“That may not seem like much of an imposition,” Byington said. “But I’ve got a briefcase full of blindfolds here and a couple of white canes out in my car. I would be happy to let any of you who normally use your vision to get around off two to three blocks from where you thought you were getting off and see how easy you find it to locate a route you are familiar with and to move on.”

Byington also objected to rumored plans to limit access to the paratransit system to those who don’t live within three-fourths of a mile of a fixed-route bus stop. He expressed concern that private operators might try to “get as many people off of the (paratransit) rolls as they can.”

Spade replied that under transit policy, drivers are encouraged to pick up visually impaired people they see at the wrong corners, “and that will continue.”

There’s some bad information floating around that I want to clarify right now.

Steve Spade, Wichita Transit director

As for the concern about the limitation on service, “There’s some bad information floating around that I want to clarify right now,” Spade said.

“There is no recommendation, as part of this RFP or anywhere else, to shrink our service area to three-quarters of a mile,” he said. “That was a budget proposal in 2015. How somebody thinks it exists again is beyond me, but it doesn’t.”

He said there will be a strict separation of responsibilities in the privatization of paratransit, and the private vendor won’t have a role in deciding who’s eligible.

“They (the private contractor) will do the scheduling and the dispatching and provide the drivers,” Spade said. “Wichita Transit will continue to do the eligibility certification and the appeal process.”

Hadassah Prosser, a transit user with a variety of disabling conditions including disc degeneration in her back, said the eligibility process for paratransit isn’t all that good now.

She said she has a three-wheeled bike to get around but has to rely on transit when the weather turns. Often, that means long waits in the snow and ice at bus stops, she said.

“It makes things very difficult, and when I tried to apply for paratransit, one minute I get approved, the next minute they end up sending me a letter stating that I’m no longer approved. And I’m like, this is ridiculous, it’s hard for me to be able to get around.”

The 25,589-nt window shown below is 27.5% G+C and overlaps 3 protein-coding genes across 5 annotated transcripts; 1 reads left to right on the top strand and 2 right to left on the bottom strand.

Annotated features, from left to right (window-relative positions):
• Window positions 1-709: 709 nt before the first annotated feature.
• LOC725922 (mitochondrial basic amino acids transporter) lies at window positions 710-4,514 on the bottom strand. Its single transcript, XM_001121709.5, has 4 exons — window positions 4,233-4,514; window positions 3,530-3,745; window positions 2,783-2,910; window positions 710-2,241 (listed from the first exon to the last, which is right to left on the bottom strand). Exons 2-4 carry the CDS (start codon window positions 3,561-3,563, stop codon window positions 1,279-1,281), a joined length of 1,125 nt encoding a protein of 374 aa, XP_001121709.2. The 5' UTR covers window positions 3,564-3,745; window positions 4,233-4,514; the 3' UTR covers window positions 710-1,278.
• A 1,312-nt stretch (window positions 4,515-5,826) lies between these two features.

Spade acknowledged that “Right now the process is difficult to understand.” But he said Wichita Transit is working to streamline it.

“We’ve got a 15-page application that could be shrunk to eight, or maybe even three,” he said. “I think as we work through this process you’ll actually see an improvement in that.”

Moji Fanimokun, chairwoman of the transit board, said the system has been struggling since voters rejected a proposed sales tax increase in 2014, part of which would have paid to improve the transit system.

Most people don’t use the system themselves, so they don’t realize how vital it is for the disabled and others, she said.

“A lot of it is just a public perception out there that this is not a needed service,” Fanimokun said. “What this board needs, what the City Council needs, what Wichita Transit needs right now is help in giving the public awareness of the need for mass transit … for millennials, for retirees, there are a lot of segments of society that would love to have a better transit system.

“But unless we can get the public to become aware of that need and that desire, then they’re never going to give us what we need financially to be able to build a system of the future.”